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Highlight keywords  |Print this articlePrint this article
From: The Socialist issue 863, 8 July 2015: Greek workers show the way

Search site for keywords: London underground - Union - London - Workers - Pay - Unions - Strike - RMT - Jobs - Transport - Aslef - TSSA

Tube union: why we're striking

Photo by CGPGrey.com (Creative Commons)

Photo by CGPGrey.com (Creative Commons)   (Click to enlarge)

Transport workers on London Underground were preparing to shut down the capital on 8 and 9 July. Members of all tube unions - RMT, Aslef, TSSA and Unite - will strike together for the first time in years. Bosses want to railroad through 24-hour weekend service, pay cuts and shift changes.

As we go to press, unions have rejected a new offer from management. The latest proposals resolve none of the disagreements. They also try to play off different grades of the workforce against each other with higher one-off bonuses.

Buy the next Socialist for reports from picket lines and the latest developments.


Below is an edited statement from the RMT, which represents staff from every line of work on London Underground.

On 9 July, the underground will be at a standstill. Workers on First Great Western railway will strike on the same day in a dispute over jobs and safety.

The tube strike is in response to 4.2 billion of cuts imposed by the government and mayor of London. We are opposing London Underground demands that we accept additional work at nights and weekends without negotiation, or face a two-year pay freeze.

London Underground is ignoring pre-existing agreements with the unions - and conducting sham talks, which it refuses to even call negotiations.

We do not oppose night running. But we insist enough staff are employed so that the extra burden does not fall on those already working unsociable hours. For example, the proposed roster for South Kensington station only gives staff one long weekend off every 27 weeks.

RMT members on the underground already work seven-day, 24-hour shift patterns. All we are asking for is a fair pay increase that recognises the record number of passengers and massive productivity gains we've already delivered.

Management's originally proposed two-year 'pay rise' was below RPI inflation: in real terms, a pay cut. Its 0.75% offer would have meant only 225 a year for the lowest paid - 450 for the highest. Compare this to the 7,000 accepted by MPs.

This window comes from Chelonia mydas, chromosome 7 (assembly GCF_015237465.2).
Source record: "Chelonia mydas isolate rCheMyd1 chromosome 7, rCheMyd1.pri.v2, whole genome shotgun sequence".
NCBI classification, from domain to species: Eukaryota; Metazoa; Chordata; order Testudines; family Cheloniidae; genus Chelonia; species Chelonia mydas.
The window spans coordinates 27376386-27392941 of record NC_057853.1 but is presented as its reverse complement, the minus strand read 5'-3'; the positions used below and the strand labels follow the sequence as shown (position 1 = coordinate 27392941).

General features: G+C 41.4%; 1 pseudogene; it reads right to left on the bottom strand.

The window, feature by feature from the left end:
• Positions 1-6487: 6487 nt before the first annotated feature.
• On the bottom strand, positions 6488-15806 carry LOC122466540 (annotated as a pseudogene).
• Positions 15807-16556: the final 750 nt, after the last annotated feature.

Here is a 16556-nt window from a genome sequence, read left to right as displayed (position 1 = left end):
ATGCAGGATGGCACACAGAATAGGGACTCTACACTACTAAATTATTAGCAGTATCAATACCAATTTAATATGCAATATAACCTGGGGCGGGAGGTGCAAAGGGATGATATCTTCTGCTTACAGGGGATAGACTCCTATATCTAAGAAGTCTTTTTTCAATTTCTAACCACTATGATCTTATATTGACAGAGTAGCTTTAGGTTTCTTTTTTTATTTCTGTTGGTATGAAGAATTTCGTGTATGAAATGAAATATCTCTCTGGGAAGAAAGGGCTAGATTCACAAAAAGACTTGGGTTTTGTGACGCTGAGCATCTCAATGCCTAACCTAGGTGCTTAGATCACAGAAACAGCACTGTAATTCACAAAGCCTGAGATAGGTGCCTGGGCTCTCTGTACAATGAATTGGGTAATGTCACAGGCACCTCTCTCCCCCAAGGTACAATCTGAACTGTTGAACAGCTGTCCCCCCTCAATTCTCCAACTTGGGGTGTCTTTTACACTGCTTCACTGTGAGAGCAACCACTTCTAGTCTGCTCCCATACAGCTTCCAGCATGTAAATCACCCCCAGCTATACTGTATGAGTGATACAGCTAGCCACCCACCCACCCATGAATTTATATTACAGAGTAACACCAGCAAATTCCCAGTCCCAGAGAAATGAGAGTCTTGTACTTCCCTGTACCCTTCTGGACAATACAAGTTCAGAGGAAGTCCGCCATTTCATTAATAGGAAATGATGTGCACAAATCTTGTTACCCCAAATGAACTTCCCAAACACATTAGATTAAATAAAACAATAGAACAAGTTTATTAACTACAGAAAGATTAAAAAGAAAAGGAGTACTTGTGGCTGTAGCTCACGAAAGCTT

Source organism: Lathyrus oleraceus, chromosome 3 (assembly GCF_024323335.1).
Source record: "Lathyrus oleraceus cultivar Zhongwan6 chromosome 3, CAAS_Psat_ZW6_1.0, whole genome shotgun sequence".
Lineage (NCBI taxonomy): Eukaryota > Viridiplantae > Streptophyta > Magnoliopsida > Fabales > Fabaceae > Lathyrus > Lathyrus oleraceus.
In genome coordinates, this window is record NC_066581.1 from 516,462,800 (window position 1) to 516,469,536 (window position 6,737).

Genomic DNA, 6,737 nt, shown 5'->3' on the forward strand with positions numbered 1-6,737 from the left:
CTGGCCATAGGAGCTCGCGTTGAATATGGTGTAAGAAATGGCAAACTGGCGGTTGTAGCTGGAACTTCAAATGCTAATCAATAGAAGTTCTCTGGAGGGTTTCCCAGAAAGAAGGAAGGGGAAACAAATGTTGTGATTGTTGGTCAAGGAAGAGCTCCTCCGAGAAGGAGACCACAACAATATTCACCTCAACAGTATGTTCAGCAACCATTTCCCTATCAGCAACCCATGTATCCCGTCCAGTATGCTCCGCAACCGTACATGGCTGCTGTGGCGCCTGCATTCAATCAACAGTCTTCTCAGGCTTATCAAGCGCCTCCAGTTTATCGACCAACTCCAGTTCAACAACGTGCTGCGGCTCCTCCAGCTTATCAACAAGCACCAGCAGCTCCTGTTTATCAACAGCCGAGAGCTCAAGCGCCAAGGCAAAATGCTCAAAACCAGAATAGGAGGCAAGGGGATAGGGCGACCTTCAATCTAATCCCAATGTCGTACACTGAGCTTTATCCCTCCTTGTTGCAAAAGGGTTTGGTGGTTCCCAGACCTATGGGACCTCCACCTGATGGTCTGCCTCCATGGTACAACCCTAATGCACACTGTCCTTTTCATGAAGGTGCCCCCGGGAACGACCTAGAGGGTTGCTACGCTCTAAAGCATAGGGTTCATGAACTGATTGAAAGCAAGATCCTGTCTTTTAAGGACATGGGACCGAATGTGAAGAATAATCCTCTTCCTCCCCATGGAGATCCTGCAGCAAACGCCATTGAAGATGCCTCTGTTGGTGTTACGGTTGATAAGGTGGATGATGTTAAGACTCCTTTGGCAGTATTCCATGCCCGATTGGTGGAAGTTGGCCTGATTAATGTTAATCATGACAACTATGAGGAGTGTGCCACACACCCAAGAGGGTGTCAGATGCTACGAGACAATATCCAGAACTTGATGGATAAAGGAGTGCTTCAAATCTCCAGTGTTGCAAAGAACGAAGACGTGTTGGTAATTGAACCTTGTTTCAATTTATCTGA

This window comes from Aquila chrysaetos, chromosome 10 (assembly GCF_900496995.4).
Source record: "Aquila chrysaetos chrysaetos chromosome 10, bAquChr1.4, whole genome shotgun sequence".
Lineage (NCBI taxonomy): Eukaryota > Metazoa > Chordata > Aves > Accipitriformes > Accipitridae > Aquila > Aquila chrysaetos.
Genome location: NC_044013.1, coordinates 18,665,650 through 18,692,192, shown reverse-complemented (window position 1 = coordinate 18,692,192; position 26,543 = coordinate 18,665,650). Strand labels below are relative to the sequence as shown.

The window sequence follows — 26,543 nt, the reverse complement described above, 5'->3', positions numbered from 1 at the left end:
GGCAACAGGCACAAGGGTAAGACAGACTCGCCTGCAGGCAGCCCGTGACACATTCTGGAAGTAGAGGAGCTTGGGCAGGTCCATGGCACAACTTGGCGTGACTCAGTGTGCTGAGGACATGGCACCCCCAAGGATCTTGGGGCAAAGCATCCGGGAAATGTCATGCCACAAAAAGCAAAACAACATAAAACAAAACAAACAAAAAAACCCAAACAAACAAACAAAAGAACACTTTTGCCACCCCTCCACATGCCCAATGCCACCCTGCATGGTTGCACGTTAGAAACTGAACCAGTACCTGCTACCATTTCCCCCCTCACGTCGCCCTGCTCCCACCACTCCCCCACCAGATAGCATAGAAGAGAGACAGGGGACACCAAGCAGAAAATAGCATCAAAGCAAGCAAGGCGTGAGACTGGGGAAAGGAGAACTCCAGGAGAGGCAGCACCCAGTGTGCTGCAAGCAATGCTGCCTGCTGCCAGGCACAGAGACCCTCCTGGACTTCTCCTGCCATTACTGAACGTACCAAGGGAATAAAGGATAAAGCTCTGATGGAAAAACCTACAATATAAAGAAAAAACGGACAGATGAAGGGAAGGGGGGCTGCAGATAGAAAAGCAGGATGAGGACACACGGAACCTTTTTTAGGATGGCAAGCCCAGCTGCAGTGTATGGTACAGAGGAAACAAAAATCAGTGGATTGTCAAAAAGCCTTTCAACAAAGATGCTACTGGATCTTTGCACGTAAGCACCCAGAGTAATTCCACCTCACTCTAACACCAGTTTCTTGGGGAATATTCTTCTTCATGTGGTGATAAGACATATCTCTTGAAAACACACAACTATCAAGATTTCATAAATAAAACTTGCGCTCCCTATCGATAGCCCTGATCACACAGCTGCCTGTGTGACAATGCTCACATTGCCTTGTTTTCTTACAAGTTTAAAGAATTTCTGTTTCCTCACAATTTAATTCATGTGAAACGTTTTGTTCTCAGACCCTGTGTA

Safety

We have a separate but associated dispute over station staffing. Management is cutting 850 jobs, leaving many stations dangerously under-staffed.

London Underground is lying to the public, claiming there will be more staff in ticket halls. This is plainly untrue. Ticket office workers are not coming out from behind glass. The jobs in ticket offices have been cut, and passengers will have to rely on self-service machines.

Many stations will have staffing halved. In reality, many will be left unstaffed. There will not be enough to cover training, annual leave and sickness.

Safety will be an issue. Already assaults on workers are up 44%. With less staff there will be a reduced service of care for disabled passengers. Unstaffed stations will mean many women will feel unsafe at night; already sexual assaults have increased.

Our members will be expected to work anywhere on a line. With just 24 hours' notice, we could be told our duty has moved - and we will need to leave for work at 2 or 3am. This will make it impossible to plan a life outside work. Staff are calling management's plans a "Martini workforce": anytime, anyplace, anywhere!

Management wants to take staff from one under-staffed station to plug gaps in another, rather than simply employ enough in each area.

Train maintenance workers are also striking in protest at management's refusal to increase numbers on duty. Less maintenance time due to night running can potentially increase breakdowns and accidents.

All four unions are united. Our members voted overwhelmingly for strike action. Over 90% voted yes, on turnouts of over 50%. This is markedly better than the Tory government's 24% share of eligible voters.

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The coronavirus crisis has laid bare the class character of society in numerous ways. It is making clear to many that it is the working class that keeps society running, not the CEOs of major corporations.

The results of austerity have been graphically demonstrated as public services strain to cope with the crisis.

The government has now ripped up its 'austerity' mantra and turned to policies that not long ago were denounced as socialist. But after the corona crisis, it will try to make the working class pay for it, by trying to claw back what has been given.

  • The Socialist Party's material is more vital than ever, so we can continue to report from workers who are fighting for better health and safety measures, against layoffs, for adequate staffing levels, etc.
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